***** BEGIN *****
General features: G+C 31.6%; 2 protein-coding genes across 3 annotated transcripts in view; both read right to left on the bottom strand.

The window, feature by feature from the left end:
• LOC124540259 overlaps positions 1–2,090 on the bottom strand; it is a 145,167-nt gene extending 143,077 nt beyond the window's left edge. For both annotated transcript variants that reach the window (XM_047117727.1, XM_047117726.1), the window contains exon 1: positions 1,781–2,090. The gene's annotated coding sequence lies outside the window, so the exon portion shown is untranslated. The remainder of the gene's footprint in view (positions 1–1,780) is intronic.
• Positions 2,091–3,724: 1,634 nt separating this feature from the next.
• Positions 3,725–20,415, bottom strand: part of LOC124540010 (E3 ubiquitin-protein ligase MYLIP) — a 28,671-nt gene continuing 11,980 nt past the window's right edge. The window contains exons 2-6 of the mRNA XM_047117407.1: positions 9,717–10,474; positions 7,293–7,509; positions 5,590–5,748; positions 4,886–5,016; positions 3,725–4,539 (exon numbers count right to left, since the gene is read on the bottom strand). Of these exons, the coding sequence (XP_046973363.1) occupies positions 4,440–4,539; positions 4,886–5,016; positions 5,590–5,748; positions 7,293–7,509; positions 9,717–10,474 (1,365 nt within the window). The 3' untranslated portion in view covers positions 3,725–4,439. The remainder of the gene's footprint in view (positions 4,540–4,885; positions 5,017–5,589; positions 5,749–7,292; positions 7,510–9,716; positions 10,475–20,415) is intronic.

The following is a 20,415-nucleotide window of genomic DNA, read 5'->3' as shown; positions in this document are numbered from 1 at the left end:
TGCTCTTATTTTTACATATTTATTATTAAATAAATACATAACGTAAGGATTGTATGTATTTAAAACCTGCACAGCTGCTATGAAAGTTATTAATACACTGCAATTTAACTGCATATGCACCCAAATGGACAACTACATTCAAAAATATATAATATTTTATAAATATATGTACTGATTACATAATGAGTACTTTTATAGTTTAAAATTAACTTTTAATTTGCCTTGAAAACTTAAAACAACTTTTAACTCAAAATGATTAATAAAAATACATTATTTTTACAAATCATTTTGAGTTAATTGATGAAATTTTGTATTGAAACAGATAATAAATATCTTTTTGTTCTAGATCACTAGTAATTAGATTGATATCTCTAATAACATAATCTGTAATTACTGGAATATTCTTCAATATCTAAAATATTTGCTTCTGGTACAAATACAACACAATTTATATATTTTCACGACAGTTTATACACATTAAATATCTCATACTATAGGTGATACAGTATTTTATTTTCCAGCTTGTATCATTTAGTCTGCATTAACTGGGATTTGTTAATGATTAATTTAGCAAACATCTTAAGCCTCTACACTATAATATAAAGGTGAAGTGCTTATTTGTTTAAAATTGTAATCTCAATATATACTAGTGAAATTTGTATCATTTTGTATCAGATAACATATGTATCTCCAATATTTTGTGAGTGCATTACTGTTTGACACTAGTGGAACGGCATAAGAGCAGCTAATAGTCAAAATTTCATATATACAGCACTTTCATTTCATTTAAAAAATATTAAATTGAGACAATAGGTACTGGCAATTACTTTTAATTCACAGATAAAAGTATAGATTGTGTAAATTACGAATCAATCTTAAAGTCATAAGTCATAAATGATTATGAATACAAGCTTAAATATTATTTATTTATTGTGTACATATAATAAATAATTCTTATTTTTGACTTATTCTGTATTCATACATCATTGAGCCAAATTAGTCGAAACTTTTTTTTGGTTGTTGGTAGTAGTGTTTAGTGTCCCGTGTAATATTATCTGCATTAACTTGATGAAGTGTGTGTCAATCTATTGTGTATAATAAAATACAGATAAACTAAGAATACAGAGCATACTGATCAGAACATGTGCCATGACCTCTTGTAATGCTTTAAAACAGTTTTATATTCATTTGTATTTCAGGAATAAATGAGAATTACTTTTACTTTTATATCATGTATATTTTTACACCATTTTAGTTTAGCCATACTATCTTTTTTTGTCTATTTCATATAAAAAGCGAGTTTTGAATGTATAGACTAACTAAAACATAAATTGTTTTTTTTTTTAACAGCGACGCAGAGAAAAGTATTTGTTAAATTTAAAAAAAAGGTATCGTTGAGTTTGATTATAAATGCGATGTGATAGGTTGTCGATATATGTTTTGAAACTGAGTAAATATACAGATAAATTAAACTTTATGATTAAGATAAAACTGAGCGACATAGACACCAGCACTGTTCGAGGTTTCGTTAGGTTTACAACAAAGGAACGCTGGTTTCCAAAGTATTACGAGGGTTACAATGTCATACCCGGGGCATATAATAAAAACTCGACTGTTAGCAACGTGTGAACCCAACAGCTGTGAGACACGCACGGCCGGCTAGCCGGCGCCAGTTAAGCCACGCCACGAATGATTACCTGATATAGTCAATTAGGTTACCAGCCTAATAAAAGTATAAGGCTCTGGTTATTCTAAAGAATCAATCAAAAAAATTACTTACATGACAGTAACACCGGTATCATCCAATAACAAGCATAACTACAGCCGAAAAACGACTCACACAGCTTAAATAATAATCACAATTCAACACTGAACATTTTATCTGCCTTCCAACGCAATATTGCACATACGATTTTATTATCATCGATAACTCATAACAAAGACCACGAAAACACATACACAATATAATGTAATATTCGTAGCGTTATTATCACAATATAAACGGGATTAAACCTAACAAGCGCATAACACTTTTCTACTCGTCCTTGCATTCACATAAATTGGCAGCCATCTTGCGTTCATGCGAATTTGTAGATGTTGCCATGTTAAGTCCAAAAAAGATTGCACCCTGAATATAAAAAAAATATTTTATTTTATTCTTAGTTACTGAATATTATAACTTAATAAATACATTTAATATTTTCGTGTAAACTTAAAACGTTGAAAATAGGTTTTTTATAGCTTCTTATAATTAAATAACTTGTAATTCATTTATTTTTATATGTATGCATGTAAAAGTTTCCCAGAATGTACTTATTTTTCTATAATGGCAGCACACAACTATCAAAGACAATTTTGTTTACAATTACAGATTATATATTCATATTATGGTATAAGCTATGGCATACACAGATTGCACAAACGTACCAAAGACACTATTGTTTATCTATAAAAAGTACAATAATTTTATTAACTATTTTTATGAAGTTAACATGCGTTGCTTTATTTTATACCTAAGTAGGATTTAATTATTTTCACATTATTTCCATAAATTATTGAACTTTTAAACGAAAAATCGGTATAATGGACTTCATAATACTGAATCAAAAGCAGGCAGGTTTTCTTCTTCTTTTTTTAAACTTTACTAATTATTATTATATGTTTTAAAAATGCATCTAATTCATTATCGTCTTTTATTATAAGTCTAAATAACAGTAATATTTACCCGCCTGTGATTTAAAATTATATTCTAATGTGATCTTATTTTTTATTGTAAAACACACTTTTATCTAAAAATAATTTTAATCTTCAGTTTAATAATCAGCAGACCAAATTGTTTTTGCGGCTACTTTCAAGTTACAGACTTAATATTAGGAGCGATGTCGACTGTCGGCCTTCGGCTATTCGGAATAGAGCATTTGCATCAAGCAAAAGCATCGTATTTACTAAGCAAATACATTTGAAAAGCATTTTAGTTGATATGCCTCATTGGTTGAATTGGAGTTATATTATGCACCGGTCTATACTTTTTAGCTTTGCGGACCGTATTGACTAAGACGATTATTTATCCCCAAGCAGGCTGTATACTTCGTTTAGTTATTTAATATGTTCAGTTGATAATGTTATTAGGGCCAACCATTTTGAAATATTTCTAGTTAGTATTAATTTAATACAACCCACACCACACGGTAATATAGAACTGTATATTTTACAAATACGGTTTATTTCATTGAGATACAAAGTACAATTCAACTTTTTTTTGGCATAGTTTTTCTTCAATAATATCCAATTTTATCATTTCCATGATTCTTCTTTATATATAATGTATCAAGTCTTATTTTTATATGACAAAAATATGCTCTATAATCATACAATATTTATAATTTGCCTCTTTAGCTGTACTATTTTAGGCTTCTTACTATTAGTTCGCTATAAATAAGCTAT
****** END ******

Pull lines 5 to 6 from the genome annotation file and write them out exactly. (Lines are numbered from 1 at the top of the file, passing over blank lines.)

• Positions 3,725–20,415, bottom strand: part of LOC124540010 (E3 ubiquitin-protein ligase MYLIP) — a 28,671-nt gene continuing 11,980 nt past the window's right edge. The window contains exons 2-6 of the mRNA XM_047117407.1: positions 9,717–10,474; positions 7,293–7,509; positions 5,590–5,748; positions 4,886–5,016; positions 3,725–4,539 (exon numbers count right to left, since the gene is read on the bottom strand). Of these exons, the coding sequence (XP_046973363.1) occupies positions 4,440–4,539; positions 4,886–5,016; positions 5,590–5,748; positions 7,293–7,509; positions 9,717–10,474 (1,365 nt within the window). The 3' untranslated portion in view covers positions 3,725–4,439. The remainder of the gene's footprint in view (positions 4,540–4,885; positions 5,017–5,589; positions 5,749–7,292; positions 7,510–9,716; positions 10,475–20,415) is intronic.

The following is a 20,415-nucleotide window of genomic DNA, read 5'->3' as shown; positions in this document are numbered from 1 at the left end: